Jane Ginsburg to Address the Rights of Authors in Copyright Law

The College of Law is pleased to announce that Professor Jane C. Ginsburg of Columbia University School of Law will present the first lecture in the law school’s 14th Annual Speaker Series. “The Author's Place in the Future of Copyright” will address the rights of authors in both traditional publishing and digital media.

According to Ginsburg, two encroachments — one long-standing, the other a product of the digital era — cramp the author’s place in copyright today. First, most authors lack bargaining power; the real economic actors in the copyright system have long been the publishers and other exploiters to whom authors cede their rights. Second, the advent of new technologies for creation and dissemination of works of authorship not only challenges traditional revenue models, but also calls into question whatever artistic control the author may retain over his or her work. Ginsburg will examine both prongs of the pincers and then suggest reasons to be optimistic about the future.

Ginsburg’s lecture will be held Wednesday, Sept. 10, 2008, at 4 p.m. in the Great Hall (room 201) of the Truman Wesley Collins Legal Center. A reception will immediately follow the lecture.

Willamette University College of Law welcomes your attendance at this free public event. For more information, call 503-370-6877 or send an e-mail to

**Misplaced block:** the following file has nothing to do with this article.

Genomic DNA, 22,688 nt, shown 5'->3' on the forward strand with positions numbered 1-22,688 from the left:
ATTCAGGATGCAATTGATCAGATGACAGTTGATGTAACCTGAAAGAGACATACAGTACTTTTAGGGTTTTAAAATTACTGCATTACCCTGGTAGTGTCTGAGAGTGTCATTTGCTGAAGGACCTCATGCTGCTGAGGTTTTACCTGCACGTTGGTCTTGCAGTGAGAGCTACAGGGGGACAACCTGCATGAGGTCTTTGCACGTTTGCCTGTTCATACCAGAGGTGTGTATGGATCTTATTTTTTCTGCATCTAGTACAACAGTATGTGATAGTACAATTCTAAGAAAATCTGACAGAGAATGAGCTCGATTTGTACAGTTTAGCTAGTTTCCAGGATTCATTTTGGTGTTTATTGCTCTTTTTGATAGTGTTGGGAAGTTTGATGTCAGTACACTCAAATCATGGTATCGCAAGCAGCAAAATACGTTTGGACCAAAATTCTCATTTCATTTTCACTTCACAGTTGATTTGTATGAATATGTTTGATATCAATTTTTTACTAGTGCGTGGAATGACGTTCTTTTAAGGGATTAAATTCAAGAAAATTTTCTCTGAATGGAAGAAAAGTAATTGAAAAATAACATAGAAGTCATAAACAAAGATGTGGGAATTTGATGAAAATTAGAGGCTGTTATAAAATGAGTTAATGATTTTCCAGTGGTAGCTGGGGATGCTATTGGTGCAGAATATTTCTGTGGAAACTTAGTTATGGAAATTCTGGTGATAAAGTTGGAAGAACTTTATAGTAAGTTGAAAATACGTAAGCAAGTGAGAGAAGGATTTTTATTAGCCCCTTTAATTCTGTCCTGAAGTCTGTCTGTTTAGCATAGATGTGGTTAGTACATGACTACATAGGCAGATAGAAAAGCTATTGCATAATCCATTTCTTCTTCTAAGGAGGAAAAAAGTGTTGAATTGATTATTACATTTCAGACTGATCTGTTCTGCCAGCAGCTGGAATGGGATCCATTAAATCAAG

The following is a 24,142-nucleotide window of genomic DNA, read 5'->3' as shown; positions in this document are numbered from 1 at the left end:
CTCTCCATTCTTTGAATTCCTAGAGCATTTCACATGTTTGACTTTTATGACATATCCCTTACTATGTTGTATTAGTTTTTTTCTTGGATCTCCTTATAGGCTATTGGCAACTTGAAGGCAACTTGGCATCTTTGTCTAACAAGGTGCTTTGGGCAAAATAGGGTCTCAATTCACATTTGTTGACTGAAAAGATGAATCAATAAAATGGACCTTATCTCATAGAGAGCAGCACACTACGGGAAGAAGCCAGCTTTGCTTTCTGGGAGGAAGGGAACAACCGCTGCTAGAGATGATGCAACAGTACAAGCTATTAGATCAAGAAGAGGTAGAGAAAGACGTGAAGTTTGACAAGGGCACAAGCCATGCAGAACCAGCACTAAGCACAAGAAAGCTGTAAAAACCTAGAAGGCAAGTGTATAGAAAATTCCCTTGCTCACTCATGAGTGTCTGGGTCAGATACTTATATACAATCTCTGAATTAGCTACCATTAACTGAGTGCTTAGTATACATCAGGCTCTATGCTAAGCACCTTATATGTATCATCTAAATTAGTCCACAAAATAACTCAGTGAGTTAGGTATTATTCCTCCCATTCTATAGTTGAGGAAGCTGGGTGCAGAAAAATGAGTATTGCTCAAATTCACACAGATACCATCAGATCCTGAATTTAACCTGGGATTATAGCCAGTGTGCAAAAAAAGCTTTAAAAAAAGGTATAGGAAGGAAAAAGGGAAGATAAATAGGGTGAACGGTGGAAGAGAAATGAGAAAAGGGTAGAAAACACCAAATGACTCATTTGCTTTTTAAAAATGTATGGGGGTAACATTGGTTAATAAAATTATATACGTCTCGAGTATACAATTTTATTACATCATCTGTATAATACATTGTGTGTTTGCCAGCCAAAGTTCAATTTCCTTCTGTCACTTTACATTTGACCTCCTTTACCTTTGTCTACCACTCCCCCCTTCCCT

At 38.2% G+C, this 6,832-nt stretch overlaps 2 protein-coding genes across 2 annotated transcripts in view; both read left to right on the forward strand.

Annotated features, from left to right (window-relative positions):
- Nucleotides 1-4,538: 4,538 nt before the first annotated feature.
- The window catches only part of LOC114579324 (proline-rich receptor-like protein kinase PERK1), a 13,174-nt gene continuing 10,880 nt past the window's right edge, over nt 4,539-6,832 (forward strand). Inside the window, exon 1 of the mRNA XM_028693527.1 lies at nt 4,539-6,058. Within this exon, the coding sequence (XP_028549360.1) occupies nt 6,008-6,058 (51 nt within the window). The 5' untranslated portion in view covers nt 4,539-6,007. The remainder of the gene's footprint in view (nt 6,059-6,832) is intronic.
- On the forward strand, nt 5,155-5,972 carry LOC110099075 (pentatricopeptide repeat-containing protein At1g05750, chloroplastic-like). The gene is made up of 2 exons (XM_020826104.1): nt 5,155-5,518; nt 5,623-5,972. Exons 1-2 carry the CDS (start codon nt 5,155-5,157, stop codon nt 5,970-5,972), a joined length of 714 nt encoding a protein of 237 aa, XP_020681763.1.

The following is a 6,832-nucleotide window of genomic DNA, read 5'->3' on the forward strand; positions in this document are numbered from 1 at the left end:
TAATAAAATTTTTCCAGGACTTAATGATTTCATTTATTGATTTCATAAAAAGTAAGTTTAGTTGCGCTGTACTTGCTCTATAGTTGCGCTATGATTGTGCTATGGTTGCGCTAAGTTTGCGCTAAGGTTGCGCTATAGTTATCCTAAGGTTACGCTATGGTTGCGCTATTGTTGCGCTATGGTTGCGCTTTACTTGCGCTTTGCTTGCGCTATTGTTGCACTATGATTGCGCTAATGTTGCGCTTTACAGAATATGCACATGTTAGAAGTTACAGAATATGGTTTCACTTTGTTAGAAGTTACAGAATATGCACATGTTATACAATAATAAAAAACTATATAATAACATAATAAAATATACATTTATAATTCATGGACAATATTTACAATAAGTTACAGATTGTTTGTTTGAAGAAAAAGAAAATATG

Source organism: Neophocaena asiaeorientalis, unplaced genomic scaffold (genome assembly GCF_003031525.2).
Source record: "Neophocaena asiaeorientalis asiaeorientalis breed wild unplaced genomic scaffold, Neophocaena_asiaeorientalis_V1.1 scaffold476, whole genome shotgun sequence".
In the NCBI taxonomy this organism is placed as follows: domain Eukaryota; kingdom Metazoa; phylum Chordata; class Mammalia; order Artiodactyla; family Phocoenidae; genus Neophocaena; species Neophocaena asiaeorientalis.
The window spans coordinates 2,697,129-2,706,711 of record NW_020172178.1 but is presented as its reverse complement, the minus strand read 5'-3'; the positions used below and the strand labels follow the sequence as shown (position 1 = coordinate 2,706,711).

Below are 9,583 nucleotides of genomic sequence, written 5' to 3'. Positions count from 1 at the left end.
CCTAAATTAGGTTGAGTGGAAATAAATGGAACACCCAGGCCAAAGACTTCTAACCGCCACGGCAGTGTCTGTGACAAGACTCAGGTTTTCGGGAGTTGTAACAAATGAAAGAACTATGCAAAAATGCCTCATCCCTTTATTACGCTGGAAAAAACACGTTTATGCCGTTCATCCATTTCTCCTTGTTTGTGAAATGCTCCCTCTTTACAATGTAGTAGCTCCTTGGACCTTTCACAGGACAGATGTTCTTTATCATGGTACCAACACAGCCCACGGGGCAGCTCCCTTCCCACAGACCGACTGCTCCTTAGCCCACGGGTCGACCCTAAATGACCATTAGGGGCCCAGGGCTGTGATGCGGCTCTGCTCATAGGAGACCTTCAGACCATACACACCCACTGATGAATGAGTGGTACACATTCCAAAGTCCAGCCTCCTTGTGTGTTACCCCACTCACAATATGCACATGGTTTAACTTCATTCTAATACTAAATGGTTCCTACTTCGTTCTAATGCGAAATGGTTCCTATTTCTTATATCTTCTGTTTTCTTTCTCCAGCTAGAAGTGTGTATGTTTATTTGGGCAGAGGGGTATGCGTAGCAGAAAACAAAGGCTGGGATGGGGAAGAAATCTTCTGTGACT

Professor Jane C. Ginsburg
Ginsburg is the Morton L. Janklow Professor of Literary and Artistic Property Law at Columbia University School of Law and director of the Kernochan Center for Law, Media and the Arts. She teaches Legal Methods, Copyright Law and Trademarks Law and is the author or co-author of casebooks in all three subjects, including International Copyright and Neighbouring Rights: The Berne Convention and Beyond (Oxford University Press 2006), Trade Marks and Brands: An Interdisciplinary Critique (Cambridge University Press 2008), and Foundations of Intellectual Property (Foundation Press 2004). In addition, Ginsburg was a co-reporter for the American Law Institute Project on Intellectual Property: Principles Governing Jurisdiction, Choice of Law and Judgments in Transnational Disputes (2008).

Professor Ginsburg has taught French and U.S. copyright law and American legal methods and contracts law at the University of Paris, as well as other French universities. In 2004–05, she held the Arthur L. Goodhart Visiting Chair of Legal Science at the University of Cambridge. In 2009, she will be the Order of the Coif Distinguished Visitor. A graduate of the University of Chicago, she received her J.D. from Harvard Law School and a Diplôme d’Etudes Approfondies and a Doctorate of Law from the University of Paris II. She is an honorary fellow of Emmanuel College, University of Cambridge.